(Your forbearance would be) similar to “forgive but not forget” or “trust but verify.” By using forbearance you are able to maintain ties to people who, while far from perfect, are still important to you.

But what do you do when the person who hurt you doesn’t even acknowledge that they’ve done anything wrong or gives an obviously insincere apology, making no reparations whatsoever?… Still, even here there still is a solution. I call it “release” – the third type of forgiveness.

Release does not exonerate the offender. Nor does it require forbearance. It doesn’t even demand that you continue the relationship. But it does ask that you, instead of continuing to define much of your life in terms of the hurt done, allows you to release bad feelings and your preoccupation with the negative things that may have happened to you. Release does something that is critically important: it allows you to let go of the burden, the “silent tax” that is weighing you down and eating away at your chance for happiness.

So what about atonement?  As I learned from Chabad:

Contrary to popular misconception, atonement and forgiveness are not the same thing.  Yom Kippur is not only about being forgiven by G-d. Forgiveness you can get all year round; Yom Kippur is primarily about atonement. Big difference. Forgiveness – as in the form of exonerations – means that after I make my apology, you forgive me, and I’m free.  Atonement means that I am engaged in hard work to restore the relationship to its original or even better state.

The word for atonement in Hebrew is kaparah, which also means “wiping up.” If I spill my grape juice on your carpet, I can say sorry and be forgiven. But the stain is still there. Atonement only comes when I get the carpet cleaners to come clean your carpet.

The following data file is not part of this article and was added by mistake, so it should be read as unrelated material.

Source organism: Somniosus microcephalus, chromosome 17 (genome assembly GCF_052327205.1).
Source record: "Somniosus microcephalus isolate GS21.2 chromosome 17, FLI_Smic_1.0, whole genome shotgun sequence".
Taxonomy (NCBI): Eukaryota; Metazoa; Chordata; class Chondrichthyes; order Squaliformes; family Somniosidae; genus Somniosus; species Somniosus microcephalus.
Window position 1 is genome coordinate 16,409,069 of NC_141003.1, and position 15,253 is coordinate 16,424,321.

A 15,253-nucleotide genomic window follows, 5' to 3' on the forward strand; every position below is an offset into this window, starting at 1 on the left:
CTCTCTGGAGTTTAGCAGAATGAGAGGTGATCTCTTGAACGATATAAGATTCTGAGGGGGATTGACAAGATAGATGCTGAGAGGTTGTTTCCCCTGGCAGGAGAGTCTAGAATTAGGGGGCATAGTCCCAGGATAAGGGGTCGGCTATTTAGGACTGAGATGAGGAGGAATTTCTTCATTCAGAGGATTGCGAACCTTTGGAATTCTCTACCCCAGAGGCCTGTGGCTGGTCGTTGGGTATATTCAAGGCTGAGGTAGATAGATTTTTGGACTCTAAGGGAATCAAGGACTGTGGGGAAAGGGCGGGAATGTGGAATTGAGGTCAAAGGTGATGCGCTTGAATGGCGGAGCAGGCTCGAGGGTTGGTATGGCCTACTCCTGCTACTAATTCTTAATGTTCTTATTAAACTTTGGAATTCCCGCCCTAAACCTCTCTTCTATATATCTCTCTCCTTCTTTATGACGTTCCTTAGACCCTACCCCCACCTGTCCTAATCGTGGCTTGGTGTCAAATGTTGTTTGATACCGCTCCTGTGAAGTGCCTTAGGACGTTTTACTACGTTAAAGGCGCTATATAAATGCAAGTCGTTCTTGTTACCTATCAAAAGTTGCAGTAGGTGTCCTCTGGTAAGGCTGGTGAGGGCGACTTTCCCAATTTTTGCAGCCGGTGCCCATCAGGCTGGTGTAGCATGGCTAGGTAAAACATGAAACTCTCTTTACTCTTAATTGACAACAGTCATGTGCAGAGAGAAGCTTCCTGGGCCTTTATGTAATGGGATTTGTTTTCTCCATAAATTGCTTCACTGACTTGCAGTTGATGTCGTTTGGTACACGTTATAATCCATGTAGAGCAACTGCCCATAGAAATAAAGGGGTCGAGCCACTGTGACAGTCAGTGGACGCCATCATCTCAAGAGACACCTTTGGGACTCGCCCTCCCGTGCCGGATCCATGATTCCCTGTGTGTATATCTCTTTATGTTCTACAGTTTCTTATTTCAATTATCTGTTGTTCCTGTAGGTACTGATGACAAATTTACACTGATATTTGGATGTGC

And this is exactly what is done in the Ninth Step.  Just like in the last podcast, this is more of the wisdom that people get in a good religion and/or a good 12 step program.  Amends are not apologies. Making amends means trying to remove the stain, making things right again, and eventually… Restoring the relationship to how it originally was or making it even better. If an apology will make the person feel better, then we should include an apology in the amends. But the main thing is that we make it up to the person in a way that is significant to them.  This is where it’s good to know the Five Love Languages.

Our amends to God are not our apologies, but rather a sincere attempt to restore the relationship on His terms — the way He likes it. Of course, if you just come to the synagogue on Rosh Hashanah and Yom Kippur, then that’s not really an amend either. The making of amends is a long-term project where we show the one we have harmed that we have honestly changed and changed permanently. When we behave differently all year round as a result of our Yom Kippur amends, then we are proving that we really atoned.

When we make amends to our friends, family, and others we must work relentlessly to earn their trust and restore the relationship.  Yes it take effort.  Yes it take humility.  Yes it can be painful.  But what is your choice?  You can either dismiss your behavior and how it affects others, or you can take responsibility and do your best to repair the damage you have done.

Were our modern American society to rediscover the lost art of forgiveness and atonement, we would begin modeling heaven on earth.

G’mar Chatimah Tovah

May you be finally sealed for a good year by God.